Conclusion: Analysis of the data suggests that there is a tendency for lower morbidity rates of acute HBV. The situation with acute HCV is relatively stable over the years regardless of EU membership.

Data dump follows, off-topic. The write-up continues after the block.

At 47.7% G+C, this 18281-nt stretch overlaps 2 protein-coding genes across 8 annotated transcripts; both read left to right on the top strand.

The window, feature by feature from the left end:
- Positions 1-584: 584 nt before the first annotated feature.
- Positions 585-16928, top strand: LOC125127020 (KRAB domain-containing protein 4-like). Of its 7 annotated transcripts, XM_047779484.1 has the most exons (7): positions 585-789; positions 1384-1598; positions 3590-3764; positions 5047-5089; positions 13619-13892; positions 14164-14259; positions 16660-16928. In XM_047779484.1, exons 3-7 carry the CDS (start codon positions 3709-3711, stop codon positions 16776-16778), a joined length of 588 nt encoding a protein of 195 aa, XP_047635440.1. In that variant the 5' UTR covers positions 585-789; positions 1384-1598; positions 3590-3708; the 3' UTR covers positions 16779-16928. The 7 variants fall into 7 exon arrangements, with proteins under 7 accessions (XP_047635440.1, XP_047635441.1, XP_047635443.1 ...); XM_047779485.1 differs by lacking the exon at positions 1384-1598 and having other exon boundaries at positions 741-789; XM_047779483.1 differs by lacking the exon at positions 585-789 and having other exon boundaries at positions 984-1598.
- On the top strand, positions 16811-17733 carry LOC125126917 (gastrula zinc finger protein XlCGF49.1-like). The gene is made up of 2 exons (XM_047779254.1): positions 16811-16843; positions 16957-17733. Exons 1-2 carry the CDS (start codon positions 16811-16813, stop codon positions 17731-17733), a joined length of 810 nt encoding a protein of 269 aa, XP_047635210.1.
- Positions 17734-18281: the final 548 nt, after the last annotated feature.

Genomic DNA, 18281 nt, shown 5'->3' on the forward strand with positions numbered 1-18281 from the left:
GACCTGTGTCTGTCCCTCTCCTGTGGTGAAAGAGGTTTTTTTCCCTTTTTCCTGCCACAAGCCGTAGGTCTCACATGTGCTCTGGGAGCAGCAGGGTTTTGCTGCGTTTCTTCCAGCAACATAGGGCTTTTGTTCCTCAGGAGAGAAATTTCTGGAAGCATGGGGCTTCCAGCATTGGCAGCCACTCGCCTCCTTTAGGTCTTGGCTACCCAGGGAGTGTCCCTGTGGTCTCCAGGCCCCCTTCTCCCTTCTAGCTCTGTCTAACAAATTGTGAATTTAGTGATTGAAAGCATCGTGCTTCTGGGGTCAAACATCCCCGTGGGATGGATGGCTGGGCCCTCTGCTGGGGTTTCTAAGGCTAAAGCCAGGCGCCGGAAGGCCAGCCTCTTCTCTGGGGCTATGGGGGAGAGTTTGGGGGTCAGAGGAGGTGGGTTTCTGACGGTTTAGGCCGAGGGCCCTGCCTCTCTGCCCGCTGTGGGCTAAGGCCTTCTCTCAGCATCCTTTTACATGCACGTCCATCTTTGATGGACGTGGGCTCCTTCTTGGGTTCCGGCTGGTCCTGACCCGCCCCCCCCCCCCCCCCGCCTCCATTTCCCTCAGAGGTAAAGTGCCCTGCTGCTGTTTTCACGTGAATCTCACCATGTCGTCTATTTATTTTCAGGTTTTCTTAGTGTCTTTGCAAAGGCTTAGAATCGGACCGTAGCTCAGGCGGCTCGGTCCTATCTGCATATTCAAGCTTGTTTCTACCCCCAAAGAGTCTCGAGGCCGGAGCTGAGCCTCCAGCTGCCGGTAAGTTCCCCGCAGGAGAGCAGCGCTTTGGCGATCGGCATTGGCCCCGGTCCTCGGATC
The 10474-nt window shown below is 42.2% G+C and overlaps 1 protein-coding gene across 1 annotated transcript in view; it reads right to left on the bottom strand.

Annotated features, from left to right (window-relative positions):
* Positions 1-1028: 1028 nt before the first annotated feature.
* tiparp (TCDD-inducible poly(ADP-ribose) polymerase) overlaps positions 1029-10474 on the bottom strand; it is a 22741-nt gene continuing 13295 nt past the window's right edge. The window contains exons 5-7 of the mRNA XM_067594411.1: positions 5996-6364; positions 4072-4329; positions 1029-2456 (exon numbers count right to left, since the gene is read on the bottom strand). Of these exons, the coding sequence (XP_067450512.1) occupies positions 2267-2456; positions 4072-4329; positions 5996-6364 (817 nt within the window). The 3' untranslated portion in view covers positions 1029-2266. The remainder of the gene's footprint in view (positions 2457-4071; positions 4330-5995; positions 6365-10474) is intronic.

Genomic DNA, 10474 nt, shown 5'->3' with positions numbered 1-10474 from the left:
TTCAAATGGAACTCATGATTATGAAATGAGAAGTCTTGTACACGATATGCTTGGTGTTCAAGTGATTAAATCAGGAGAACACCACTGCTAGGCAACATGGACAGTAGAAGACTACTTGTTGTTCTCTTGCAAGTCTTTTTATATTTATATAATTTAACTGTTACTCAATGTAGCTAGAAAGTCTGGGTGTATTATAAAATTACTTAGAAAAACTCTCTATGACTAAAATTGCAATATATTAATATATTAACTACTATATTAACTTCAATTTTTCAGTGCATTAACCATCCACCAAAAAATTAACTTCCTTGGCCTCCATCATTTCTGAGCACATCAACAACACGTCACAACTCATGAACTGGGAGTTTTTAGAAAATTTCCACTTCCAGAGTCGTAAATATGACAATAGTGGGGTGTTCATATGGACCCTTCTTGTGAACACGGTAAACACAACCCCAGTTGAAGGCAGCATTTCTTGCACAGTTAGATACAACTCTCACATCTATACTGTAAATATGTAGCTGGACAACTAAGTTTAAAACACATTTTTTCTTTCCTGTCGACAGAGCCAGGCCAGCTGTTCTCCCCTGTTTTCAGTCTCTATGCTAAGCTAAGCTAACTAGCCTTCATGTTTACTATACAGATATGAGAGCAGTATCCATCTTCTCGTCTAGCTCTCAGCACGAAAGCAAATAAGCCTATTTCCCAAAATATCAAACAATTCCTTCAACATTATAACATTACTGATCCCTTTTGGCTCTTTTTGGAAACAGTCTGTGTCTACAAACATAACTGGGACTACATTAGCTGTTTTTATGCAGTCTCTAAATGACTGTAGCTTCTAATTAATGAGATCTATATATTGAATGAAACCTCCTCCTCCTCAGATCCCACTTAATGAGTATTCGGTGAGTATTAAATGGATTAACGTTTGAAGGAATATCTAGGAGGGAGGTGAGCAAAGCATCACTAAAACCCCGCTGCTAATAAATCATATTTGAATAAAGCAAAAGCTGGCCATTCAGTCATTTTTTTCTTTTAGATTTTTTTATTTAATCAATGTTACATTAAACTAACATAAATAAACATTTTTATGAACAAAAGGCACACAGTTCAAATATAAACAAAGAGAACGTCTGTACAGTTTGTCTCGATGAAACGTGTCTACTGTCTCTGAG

The title of this research is “The debtor’s property selling in the cross-border insolvency proceedings”. The insolvency proceeding gets the cross-border status also in case, if a debtor is an owner of the property outside of the main interests’ centre, namely, in another country. Therefore, there are many problematic cases when insolvency administrator (also called insolvency practitioner) defines the real estate in this other country and has to make a decision concerning the methods of selling the real estate in accordance with the law of the Member State in which territory the insolvency proceedings have been started. At the same time, the administrator shall provide that the property is sold in particular with regard to procedures for the realization of assets defined in the legislation of that country, where such real estate has been located. The article’s aim is to give a view of the features of the sale of the property in the insolvency proceedings and to define the possible lack and improvements in the cross-border insolvency concerning the selling of a debtor’s property. The European Parliament and the Council of the European Union has adopted Regulation (EU) 2015/848 of 20 May 2015 on Insolvency proceedings, which shall apply from 26 June 2017, with some exceptions Despite the regulation of the cross-border insolvency has been improved, the procedure of the property disposal is still incomplete in the cross-border insolvency proceedings. Within the study the following research methods are applied: the analytical method, comparative method, sociological method and descriptive method. The predicted value of the research is theoretical and also practical. The research should be useful for the insolvency proceedings administrators, the companies and the banks, other experts involved in the cross-border insolvency proceedings, as well as for students to improve their theoretical knowledge about the cross-border insolvency.